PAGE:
Hungry Avidity Here: a ★★★★★ book review

What makes poetry good? Is it the poem’s voice or the music of the words? Is it the use of metaphor, the poet’s intuition, or her keen observation of the world? I don’t always know what makes poetry good but I know a good poem when I read it. Regina Walton’s The Yearning Life is a wonderful collection. Her subjects range from childhood and motherhood to art, nature, Sunday worship, scripture, friendship and medieval mystics. She captures both holy longing and delight.

the-yearning-lifeWalton is an Episcopal priest whose poetry has appeared in Poetry East, Asheville Poetry Review, Spiritus and Anglican Theological Review and other journals. She is also the first winner of the Phyllis Tickle Prize in Poetry for this collection.   Her poems are organized under four headings: Spirit and Marrow, ShowingsVisitations and Seven O’s: Antiphons. the latter section has the seven “Great O Antiphons” (short verses before the Magnificat chanted in the monastic office through Advent). They are produced here in Latin, and translation with one of Walton’s poems accompanying each antiphon.

Sometimes religious poetry seem unearthly, tending toward the super-spiritual with more ethereality than reality.  Such poems might be luminous, but they forget the path of roots and stone. However, the  physical and spiritual embrace throughout Walton’s poetry, “So thickly knotted,/The Holy twins—/Real and ghost,/Untold apart” (from Spirit and Marrow, 17). Consider the interplay between physicality and spirituality in  Walton’s Psalm 131:

My grandma put her breasts in a drawer
And that was that—
The prosthetics, anyway, meant to fill her bra,
The originals claimed by cancer in my childhood

For all her children, her breasts had never suckled—
The doctors put her under before each birth,
Then told her
Nursing was for savages.

Ann, after the Virgin’s mother,
she prayed out loud and often to her own.

On the feast of Annunciation,
Five years gone, she visited me
And in the no-place dream space,
Our bosom-embrace renewed, I felt them—

Hesed, womb-love that moved over the abyss,
That mothered the churning darkness into life—
Her wholeness shocked me awake. (49)

I love the way Walton’s imagery draws together the psalm alluded to with her grandmother’s body and experience, Annunciation, covenant and resurrection.

There is also a spiritual hunger underlying Walton’s work. This is captured by her title poem, The Yearning Life,  which envisions Flemish mystic Jan van Ruusbroec reflecting on that space between lives active and contemplative. Walton describes Ruusbroec’s yearning, “Each holy favor, eagerly awaited, consumed,/Only melts into more craving./And satiety is the missing dish” (32).

These poems range from the ordinary to the extraordinary, the prayerful to the playful. I’m still chuckling at Walton’s Enoch’s Wife, “I wish I never said/ If you love God so much,/why don’t you go/and live with him instead” (59). Other poems give snap shots of conversations, theological and biblical musings, and observations of the world. I enjoyed reading these poems out loud to just to hear Walton’s words play on my tongue. This collection is well deserving of the accolades it received. I will be on the look out for more from Regina Walton. I give this book an enthusiastic five stars. ★★★★★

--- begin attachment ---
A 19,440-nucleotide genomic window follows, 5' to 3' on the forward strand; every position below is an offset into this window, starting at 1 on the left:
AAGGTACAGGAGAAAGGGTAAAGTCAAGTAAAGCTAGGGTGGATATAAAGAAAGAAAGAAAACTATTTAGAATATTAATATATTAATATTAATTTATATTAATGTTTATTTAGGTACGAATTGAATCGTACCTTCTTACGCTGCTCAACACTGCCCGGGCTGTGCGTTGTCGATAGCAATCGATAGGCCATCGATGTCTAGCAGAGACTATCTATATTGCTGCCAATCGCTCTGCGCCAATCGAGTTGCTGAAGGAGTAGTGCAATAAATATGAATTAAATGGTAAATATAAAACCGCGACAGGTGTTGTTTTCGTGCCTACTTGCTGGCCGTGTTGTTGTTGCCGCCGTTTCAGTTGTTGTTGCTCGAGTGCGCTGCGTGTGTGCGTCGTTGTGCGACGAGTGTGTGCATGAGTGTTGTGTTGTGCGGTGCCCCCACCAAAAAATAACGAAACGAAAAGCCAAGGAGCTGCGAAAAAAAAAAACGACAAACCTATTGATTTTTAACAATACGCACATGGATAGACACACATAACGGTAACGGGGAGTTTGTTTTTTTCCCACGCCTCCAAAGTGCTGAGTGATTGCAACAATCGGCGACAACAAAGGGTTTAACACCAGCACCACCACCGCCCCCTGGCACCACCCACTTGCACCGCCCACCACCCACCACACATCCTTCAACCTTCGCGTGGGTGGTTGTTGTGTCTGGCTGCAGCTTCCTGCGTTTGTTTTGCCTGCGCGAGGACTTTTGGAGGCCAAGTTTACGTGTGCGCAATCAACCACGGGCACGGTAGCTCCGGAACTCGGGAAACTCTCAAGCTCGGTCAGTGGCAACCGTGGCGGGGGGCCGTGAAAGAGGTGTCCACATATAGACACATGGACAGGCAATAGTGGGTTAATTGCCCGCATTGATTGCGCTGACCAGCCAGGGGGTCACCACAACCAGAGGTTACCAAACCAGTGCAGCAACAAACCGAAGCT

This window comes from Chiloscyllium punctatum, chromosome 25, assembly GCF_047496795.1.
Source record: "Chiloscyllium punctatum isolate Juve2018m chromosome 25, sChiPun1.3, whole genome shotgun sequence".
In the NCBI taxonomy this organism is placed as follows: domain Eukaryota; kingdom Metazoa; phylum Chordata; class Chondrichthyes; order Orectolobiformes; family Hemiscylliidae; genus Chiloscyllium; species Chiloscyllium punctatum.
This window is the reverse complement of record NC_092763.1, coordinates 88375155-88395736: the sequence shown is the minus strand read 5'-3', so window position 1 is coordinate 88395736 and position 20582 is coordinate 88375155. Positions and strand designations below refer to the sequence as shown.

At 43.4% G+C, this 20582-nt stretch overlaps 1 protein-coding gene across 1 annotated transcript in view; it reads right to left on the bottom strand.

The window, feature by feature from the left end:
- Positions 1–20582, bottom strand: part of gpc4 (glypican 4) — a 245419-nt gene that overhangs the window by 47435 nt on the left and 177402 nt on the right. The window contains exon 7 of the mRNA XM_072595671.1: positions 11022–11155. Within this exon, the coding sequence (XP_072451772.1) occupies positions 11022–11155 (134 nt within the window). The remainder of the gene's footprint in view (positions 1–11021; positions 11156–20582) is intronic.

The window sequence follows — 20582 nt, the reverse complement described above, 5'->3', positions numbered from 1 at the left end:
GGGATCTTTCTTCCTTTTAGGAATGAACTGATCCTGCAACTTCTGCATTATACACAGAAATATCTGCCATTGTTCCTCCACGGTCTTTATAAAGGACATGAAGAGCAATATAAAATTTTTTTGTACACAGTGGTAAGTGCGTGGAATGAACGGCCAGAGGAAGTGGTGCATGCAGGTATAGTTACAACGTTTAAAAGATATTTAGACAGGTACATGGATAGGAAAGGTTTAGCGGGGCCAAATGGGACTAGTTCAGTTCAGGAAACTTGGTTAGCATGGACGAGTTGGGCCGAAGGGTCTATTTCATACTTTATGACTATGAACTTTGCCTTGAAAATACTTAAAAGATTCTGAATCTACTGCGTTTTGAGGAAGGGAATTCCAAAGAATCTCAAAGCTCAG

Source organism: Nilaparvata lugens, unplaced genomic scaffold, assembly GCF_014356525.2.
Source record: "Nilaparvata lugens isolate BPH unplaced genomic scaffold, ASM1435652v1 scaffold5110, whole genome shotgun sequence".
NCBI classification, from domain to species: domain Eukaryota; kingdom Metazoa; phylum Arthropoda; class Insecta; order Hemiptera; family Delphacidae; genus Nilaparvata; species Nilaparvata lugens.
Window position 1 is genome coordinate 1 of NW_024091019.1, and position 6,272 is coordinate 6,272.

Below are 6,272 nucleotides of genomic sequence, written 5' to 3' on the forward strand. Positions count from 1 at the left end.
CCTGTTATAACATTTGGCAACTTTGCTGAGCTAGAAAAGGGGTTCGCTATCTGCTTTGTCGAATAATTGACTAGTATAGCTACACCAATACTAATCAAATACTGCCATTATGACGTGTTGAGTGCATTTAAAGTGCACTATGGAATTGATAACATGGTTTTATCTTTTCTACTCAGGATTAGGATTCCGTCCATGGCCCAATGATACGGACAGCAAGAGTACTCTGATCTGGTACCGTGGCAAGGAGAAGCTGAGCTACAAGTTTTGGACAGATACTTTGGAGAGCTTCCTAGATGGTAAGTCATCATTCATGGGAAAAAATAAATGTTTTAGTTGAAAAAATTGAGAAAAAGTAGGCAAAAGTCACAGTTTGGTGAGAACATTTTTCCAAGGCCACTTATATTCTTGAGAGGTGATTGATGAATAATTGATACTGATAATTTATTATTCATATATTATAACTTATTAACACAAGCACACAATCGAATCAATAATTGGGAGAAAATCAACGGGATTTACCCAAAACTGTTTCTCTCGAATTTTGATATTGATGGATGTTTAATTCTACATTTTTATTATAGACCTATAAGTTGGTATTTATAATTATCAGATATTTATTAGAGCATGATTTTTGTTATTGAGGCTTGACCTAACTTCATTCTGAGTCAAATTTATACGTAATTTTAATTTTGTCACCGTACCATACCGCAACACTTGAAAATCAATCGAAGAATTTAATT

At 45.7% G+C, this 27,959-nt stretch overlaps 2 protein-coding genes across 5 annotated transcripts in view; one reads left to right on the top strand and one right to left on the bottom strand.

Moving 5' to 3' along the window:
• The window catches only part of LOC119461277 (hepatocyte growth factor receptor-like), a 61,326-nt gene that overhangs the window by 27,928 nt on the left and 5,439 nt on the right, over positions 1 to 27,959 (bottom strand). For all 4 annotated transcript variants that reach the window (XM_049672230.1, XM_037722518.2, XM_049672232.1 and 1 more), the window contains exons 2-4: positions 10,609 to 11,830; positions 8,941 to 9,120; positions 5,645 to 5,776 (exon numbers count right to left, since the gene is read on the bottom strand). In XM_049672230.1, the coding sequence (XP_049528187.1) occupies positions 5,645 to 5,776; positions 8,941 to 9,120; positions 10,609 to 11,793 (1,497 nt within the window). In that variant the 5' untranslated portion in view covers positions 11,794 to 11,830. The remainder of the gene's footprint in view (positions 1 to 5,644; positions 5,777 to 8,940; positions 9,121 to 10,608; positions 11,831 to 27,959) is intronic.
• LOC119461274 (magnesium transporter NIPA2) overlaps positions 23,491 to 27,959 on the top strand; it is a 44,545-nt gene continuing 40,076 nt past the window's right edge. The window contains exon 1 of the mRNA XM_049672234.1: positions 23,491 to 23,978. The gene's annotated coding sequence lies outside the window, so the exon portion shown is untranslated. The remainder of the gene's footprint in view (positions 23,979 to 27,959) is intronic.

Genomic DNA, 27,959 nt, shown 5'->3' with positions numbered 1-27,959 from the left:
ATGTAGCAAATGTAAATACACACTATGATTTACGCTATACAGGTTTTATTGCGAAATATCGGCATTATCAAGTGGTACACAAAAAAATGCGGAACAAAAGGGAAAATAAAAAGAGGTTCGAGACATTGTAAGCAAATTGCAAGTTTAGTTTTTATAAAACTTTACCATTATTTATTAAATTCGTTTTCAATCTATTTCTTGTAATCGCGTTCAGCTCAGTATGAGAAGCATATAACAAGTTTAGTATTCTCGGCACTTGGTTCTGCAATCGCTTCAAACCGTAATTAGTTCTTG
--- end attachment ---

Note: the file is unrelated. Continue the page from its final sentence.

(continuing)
Note: I received this book from Paraclete Press in exchange for my honest review.

See the World Anew: a book review

I have been saved more than once by a good poem. N0t  because of its arresting metaphors or clever syntax. I enjoy imagery and love the music of words well used. The poems which have saved me are the ones that invited me to a whole new way of seeing the world. Our own senses give us a myopic view of reality. (Good) poetry transforms our perception.

the-paraclete-poetry-anthologyParaclete Press has introduced me to some great poems in the past several years. The Paraclete Poetry Anthology: Selected and New Poems brings together a selections from the poets Paraclete  has published from 2005-2016. John Sweeney (Paraclete Press’s former Editor-in-Chief and Publisher) writes the forward and Mark Burrows (editor) writes an introduction which describes the power poetry has to educate our souls.

Book-ending this collection are, to my mind, the highest profile poets which Paraclete Press has published: Scott Cairns and Rainer Marie Rilke. There are five poems from Cairn’s Slow Pilgrim: Collected Poems (2015) and six of his new poems. Cairns is an Orthodox Christian and which imforms his theological and aesthetic sensibilities. Rilke’s selection comes from Prayers of a Young Poet—the collection of sixty-eight poems—translated by  Burrows. Rilke wrote in the voice of an Orthodox monk, though his poetry is not characterized by the same confidence Cairns has. His poems ache and search for encounter with the living Thou.  Burrows  provides fresh translation of several other Rilke poems.